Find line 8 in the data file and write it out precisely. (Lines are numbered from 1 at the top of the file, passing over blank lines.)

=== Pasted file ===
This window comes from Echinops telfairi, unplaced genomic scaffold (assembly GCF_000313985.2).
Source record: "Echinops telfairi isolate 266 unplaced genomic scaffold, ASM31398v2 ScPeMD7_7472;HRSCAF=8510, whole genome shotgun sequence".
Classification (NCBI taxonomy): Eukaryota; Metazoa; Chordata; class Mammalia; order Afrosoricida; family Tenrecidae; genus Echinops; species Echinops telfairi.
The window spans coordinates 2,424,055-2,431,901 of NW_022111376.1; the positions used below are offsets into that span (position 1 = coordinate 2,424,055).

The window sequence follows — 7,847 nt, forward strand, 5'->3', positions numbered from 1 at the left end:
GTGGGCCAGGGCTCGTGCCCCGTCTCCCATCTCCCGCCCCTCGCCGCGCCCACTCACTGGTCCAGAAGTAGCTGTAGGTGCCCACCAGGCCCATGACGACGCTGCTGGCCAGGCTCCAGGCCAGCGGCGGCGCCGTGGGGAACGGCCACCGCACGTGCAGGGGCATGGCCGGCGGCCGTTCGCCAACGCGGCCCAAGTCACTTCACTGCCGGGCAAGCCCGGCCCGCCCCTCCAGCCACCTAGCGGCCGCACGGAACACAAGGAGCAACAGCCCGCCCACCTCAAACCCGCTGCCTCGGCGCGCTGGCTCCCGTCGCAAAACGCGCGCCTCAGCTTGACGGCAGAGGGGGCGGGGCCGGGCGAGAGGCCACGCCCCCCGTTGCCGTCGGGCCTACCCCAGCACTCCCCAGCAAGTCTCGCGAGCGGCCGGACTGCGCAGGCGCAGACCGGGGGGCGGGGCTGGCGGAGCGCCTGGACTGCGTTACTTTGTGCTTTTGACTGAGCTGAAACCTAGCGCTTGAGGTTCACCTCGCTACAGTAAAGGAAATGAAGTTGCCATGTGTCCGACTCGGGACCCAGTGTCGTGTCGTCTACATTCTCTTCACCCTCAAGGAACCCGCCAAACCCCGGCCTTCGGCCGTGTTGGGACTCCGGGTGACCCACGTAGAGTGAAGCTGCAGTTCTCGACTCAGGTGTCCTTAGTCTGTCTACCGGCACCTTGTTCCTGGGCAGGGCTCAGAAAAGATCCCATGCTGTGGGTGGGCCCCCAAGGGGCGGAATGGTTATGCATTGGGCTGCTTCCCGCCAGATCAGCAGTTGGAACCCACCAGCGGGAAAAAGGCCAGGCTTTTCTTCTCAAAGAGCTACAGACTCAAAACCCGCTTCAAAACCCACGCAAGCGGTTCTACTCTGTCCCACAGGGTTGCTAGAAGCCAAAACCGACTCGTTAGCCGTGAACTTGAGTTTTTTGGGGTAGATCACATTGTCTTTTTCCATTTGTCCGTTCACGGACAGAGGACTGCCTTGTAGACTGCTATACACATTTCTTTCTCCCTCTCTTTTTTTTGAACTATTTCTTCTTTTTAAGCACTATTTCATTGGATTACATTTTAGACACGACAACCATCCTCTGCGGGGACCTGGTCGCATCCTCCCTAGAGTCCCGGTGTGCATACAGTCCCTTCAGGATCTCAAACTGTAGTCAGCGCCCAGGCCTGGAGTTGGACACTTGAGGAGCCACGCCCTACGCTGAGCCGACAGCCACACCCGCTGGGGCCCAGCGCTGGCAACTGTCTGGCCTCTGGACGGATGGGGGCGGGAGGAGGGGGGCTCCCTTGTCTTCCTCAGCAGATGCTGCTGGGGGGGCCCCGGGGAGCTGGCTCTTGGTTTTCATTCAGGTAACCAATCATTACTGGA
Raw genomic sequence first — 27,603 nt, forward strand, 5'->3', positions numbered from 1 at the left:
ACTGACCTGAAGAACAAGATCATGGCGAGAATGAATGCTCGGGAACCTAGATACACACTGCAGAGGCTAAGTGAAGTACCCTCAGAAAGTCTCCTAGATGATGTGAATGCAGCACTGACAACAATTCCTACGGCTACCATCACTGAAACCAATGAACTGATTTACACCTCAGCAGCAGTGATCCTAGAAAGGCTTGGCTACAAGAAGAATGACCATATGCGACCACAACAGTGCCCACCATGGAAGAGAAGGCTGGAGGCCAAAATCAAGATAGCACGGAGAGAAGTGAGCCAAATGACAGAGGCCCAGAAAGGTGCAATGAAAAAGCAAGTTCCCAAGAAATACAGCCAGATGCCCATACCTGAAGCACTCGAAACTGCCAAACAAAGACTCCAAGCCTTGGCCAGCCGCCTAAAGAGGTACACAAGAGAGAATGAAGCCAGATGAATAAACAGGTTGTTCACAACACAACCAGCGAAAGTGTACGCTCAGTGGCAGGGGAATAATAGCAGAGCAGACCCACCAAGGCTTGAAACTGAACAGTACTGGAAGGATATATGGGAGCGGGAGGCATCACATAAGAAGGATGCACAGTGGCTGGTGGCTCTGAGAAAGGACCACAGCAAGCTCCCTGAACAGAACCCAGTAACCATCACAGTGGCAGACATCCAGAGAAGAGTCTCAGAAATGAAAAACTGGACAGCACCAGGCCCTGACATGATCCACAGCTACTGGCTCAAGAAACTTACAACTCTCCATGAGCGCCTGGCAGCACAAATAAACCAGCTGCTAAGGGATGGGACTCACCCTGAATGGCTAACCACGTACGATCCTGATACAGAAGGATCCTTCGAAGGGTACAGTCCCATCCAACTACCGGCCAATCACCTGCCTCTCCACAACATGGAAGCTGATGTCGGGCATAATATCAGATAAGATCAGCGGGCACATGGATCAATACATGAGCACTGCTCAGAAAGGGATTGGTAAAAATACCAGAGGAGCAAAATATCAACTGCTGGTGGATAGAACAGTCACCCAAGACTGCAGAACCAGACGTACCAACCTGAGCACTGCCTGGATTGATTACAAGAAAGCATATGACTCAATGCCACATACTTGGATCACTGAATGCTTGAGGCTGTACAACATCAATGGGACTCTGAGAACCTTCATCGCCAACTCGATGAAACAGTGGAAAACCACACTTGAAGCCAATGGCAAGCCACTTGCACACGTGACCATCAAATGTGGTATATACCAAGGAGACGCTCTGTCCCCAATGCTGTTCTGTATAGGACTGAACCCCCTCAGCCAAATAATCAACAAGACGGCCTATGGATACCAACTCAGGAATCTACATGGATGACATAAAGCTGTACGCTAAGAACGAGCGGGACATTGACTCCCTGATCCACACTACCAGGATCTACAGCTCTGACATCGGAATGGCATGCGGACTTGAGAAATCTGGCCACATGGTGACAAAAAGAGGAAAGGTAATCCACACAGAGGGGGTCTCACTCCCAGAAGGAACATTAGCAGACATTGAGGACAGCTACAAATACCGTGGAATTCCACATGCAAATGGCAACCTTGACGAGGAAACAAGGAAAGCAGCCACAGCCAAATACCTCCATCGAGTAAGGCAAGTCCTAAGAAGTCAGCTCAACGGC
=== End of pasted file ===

ACTGACCTGAAGAACAAGATCATGGCGAGAATGAATGCTCGGGAACCTAGATACACACTGCAGAGGCTAAGTGAAGTACCCTCAGAAAGTCTCCTAGATGATGTGAATGCAGCACTGACAACAATTCCTACGGCTACCATCACTGAAACCAATGAACTGATTTACACCTCAGCAGCAGTGATCCTAGAAAGGCTTGGCTACAAGAAGAATGACCATATGCGACCACAACAGTGCCCACCATGGAAGAGAAGGCTGGAGGCCAAAATCAAGATAGCACGGAGAGAAGTGAGCCAAATGACAGAGGCCCAGAAAGGTGCAATGAAAAAGCAAGTTCCCAAGAAATACAGCCAGATGCCCATACCTGAAGCACTCGAAACTGCCAAACAAAGACTCCAAGCCTTGGCCAGCCGCCTAAAGAGGTACACAAGAGAGAATGAAGCCAGATGAATAAACAGGTTGTTCACAACACAACCAGCGAAAGTGTACGCTCAGTGGCAGGGGAATAATAGCAGAGCAGACCCACCAAGGCTTGAAACTGAACAGTACTGGAAGGATATATGGGAGCGGGAGGCATCACATAAGAAGGATGCACAGTGGCTGGTGGCTCTGAGAAAGGACCACAGCAAGCTCCCTGAACAGAACCCAGTAACCATCACAGTGGCAGACATCCAGAGAAGAGTCTCAGAAATGAAAAACTGGACAGCACCAGGCCCTGACATGATCCACAGCTACTGGCTCAAGAAACTTACAACTCTCCATGAGCGCCTGGCAGCACAAATAAACCAGCTGCTAAGGGATGGGACTCACCCTGAATGGCTAACCACGTACGATCCTGATACAGAAGGATCCTTCGAAGGGTACAGTCCCATCCAACTACCGGCCAATCACCTGCCTCTCCACAACATGGAAGCTGATGTCGGGCATAATATCAGATAAGATCAGCGGGCACATGGATCAATACATGAGCACTGCTCAGAAAGGGATTGGTAAAAATACCAGAGGAGCAAAATATCAACTGCTGGTGGATAGAACAGTCACCCAAGACTGCAGAACCAGACGTACCAACCTGAGCACTGCCTGGATTGATTACAAGAAAGCATATGACTCAATGCCACATACTTGGATCACTGAATGCTTGAGGCTGTACAACATCAATGGGACTCTGAGAACCTTCATCGCCAACTCGATGAAACAGTGGAAAACCACACTTGAAGCCAATGGCAAGCCACTTGCACACGTGACCATCAAATGTGGTATATACCAAGGAGACGCTCTGTCCCCAATGCTGTTCTGTATAGGACTGAACCCCCTCAGCCAAATAATCAACAAGACGGCCTATGGATACCAACTCAGGAATCTACATGGATGACATAAAGCTGTACGCTAAGAACGAGCGGGACATTGACTCCCTGATCCACACTACCAGGATCTACAGCTCTGACATCGGAATGGCATGCGGACTTGAGAAATCTGGCCACATGGTGACAAAAAGAGGAAAGGTAATCCACACAGAGGGGGTCTCACTCCCAGAAGGAACATTAGCAGACATTGAGGACAGCTACAAATACCGTGGAATTCCACATGCAAATGGCAACCTTGACGAGGAAACAAGGAAAGCAGCCACAGCCAAATACCTCCATCGAGTAAGGCAAGTCCTAAGAAGTCAGCTCAACGGC